The number of semiconductor factories capable of producing high-end equipment in the 22nm to 20nm range will fall to three by the end of 2011, according to the latest report from iSuppli.
The research firm said that just three big hitters will survive the year, namely Taiwan Semiconductor, GlobalFoundries and Samsung Electronics, which recently announced a tie up with IBM.
Other companies will be able to serve the remaining markets, according to iSuppli, which added that United Microelectronics and Semiconductor Manufacturing International, for example, will be in a position to produce 32nm and 28nm nodes in high volume.
"The enormous cost of advanced semiconductor process technology is whittling down the ranks of leading-edge foundries, with just three firms likely to remain at the end of the year," said Len Jelinek, director and chief analyst for semiconductor manufacturing at iSuppli.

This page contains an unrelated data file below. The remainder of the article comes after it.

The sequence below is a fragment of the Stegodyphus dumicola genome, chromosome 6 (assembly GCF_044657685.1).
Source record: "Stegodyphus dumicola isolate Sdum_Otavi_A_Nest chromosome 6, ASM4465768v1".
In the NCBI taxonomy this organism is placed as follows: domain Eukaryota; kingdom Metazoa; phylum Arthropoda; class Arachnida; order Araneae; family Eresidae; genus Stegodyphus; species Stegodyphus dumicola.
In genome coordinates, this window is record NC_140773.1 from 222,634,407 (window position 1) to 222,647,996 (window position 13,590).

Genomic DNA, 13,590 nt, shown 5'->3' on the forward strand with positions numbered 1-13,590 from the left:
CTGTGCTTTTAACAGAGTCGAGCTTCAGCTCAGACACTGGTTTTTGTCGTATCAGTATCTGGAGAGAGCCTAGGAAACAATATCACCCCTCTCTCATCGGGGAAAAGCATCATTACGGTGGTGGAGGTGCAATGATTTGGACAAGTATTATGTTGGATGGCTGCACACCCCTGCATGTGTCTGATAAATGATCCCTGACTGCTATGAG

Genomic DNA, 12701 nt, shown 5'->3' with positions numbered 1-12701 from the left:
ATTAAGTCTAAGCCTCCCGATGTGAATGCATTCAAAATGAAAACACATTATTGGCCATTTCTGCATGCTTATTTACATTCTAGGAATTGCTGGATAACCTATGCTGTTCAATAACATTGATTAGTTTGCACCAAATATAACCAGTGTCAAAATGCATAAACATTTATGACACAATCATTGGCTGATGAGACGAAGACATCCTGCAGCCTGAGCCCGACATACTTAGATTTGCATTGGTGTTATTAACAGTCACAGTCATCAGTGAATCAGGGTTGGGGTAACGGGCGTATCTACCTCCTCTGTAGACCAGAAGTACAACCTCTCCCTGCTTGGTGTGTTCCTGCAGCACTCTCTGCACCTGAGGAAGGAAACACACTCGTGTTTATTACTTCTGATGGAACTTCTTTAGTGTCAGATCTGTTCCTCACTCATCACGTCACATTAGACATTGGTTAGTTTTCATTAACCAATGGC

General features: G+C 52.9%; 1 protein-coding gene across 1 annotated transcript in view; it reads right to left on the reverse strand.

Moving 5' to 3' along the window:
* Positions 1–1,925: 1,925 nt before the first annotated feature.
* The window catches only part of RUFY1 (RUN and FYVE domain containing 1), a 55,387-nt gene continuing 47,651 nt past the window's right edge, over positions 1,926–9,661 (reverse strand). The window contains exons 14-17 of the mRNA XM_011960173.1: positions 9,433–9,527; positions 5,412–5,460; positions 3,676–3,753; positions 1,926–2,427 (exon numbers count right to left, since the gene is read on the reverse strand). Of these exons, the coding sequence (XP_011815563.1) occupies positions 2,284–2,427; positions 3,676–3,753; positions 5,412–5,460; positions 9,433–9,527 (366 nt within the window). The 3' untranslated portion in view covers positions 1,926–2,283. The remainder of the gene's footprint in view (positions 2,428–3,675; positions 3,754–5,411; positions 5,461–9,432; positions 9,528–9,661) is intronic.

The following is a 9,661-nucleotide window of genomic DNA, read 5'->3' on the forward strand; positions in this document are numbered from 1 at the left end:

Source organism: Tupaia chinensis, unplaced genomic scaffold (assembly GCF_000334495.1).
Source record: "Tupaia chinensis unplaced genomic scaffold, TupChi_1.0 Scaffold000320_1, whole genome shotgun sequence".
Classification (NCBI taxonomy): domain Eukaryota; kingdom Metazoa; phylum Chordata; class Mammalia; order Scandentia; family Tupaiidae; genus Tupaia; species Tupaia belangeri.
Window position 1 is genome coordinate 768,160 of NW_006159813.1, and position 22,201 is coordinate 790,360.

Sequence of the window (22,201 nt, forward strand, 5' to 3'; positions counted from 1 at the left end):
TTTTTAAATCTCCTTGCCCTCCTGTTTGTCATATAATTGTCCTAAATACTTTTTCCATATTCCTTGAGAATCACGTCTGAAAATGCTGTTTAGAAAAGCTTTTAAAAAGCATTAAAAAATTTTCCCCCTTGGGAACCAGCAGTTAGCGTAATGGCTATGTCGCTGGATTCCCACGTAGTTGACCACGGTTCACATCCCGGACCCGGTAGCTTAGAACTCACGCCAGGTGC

"Unless additional foundries join the party, semiconductor companies will face minimal competitive choices when it comes to advanced chip geometries."
Changes to the market could force some vendors into decisions about their own organisation and manufacturing systems, according to the report, and Intel was singled out as one manufacturer that could benefit.
Intel could offer its own foundry services to design companies and suppliers that want to use the Atom processor, for example, but this would be a dramatic change even though it could lead to significant revenue gains.
Such a move could allow Intel, Samsung and GlobalFoundries to challenge Taiwan Semiconductor, which enjoys a 50 per cent market share in the foundry business and has leading technology and huge manufacturing capacity.
Japanese companies are likely to suffer the most, iSuppli warned, with no sup pliers left in the country working on chips 32nm and below by the end of 2011.
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